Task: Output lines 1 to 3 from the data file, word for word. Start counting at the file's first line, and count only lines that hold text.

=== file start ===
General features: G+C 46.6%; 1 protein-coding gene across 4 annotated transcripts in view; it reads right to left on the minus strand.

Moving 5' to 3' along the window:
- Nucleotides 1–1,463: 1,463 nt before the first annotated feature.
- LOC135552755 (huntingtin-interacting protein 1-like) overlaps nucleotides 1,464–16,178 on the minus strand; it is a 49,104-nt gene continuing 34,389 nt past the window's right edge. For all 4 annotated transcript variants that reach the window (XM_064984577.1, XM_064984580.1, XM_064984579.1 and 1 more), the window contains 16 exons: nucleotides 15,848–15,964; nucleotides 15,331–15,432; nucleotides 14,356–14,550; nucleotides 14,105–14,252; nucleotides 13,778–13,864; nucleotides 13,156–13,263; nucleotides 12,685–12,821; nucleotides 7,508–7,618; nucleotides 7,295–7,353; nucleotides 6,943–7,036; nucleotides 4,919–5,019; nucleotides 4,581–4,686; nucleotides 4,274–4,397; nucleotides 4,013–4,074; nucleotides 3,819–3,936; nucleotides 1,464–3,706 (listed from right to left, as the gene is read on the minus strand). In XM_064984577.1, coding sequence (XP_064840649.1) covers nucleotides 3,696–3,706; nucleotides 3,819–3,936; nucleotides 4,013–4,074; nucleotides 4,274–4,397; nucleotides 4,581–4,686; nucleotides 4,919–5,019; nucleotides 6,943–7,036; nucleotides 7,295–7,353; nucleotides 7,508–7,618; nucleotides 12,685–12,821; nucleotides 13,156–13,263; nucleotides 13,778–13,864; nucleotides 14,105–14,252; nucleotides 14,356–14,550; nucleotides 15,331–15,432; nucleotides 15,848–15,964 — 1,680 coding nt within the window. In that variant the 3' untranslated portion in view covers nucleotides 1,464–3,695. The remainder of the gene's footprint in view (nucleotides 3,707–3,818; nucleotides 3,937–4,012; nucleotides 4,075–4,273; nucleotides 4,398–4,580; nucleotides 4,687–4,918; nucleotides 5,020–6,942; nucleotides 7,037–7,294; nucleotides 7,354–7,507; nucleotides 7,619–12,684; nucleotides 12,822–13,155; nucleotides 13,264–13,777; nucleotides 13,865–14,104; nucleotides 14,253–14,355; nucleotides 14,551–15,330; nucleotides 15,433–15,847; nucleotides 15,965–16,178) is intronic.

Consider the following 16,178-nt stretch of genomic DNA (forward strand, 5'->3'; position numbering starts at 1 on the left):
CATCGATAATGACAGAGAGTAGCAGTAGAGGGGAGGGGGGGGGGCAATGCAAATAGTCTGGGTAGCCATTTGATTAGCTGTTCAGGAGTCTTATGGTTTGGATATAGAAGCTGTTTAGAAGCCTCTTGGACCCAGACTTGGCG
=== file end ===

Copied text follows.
General features: G+C 46.6%; 1 protein-coding gene across 4 annotated transcripts in view; it reads right to left on the minus strand.

Moving 5' to 3' along the window:
- Nucleotides 1–1,463: 1,463 nt before the first annotated feature.